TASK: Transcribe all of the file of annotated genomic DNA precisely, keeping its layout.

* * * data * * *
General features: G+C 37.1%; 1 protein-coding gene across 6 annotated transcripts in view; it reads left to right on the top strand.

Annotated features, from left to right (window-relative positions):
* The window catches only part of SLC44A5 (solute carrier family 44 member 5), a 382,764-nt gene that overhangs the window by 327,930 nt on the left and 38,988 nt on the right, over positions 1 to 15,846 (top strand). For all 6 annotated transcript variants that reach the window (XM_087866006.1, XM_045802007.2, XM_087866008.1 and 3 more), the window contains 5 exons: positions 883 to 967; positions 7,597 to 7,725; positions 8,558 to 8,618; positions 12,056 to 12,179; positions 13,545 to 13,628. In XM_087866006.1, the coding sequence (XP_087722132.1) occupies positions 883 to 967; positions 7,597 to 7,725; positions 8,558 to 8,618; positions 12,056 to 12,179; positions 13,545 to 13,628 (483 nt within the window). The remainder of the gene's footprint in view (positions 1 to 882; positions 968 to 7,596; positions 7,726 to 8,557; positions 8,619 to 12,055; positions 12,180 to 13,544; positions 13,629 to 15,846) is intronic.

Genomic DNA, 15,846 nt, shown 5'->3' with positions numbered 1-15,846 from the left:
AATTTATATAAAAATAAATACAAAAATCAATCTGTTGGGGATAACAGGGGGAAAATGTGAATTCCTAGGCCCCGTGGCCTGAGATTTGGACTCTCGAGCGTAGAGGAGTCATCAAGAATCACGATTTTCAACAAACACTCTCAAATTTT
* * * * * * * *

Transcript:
General features: G+C 37.1%; 1 protein-coding gene across 6 annotated transcripts in view; it reads left to right on the top strand.

Annotated features, from left to right (window-relative positions):
* The window catches only part of SLC44A5 (solute carrier family 44 member 5), a 382,764-nt gene that overhangs the window by 327,930 nt on the left and 38,988 nt on the right, over positions 1 to 15,846 (top strand). For all 6 annotated transcript variants that reach the window (XM_087866006.1, XM_045802007.2, XM_087866008.1 and 3 more), the window contains 5 exons: positions 883 to 967; positions 7,597 to 7,725; positions 8,558 to 8,618; positions 12,056 to 12,179; positions 13,545 to 13,628. In XM_087866006.1, the coding sequence (XP_087722132.1) occupies positions 883 to 967; positions 7,597 to 7,725; positions 8,558 to 8,618; positions 12,056 to 12,179; positions 13,545 to 13,628 (483 nt within the window). The remainder of the gene's footprint in view (positions 1 to 882; positions 968 to 7,596; positions 7,726 to 8,557; positions 8,619 to 12,055; positions 12,180 to 13,544; positions 13,629 to 15,846) is intronic.

Genomic DNA, 15,846 nt, shown 5'->3' with positions numbered 1-15,846 from the left:
AATTTATATAAAAATAAATACAAAAATCAATCTGTTGGGGATAACAGGGGGAAAATGTGAATTCCTAGGCCCCGTGGCCTGAGATTTGGACTCTCGAGCGTAGAGGAGTCATCAAGAATCACGATTTTCAACAAACACTCTCAAATTTT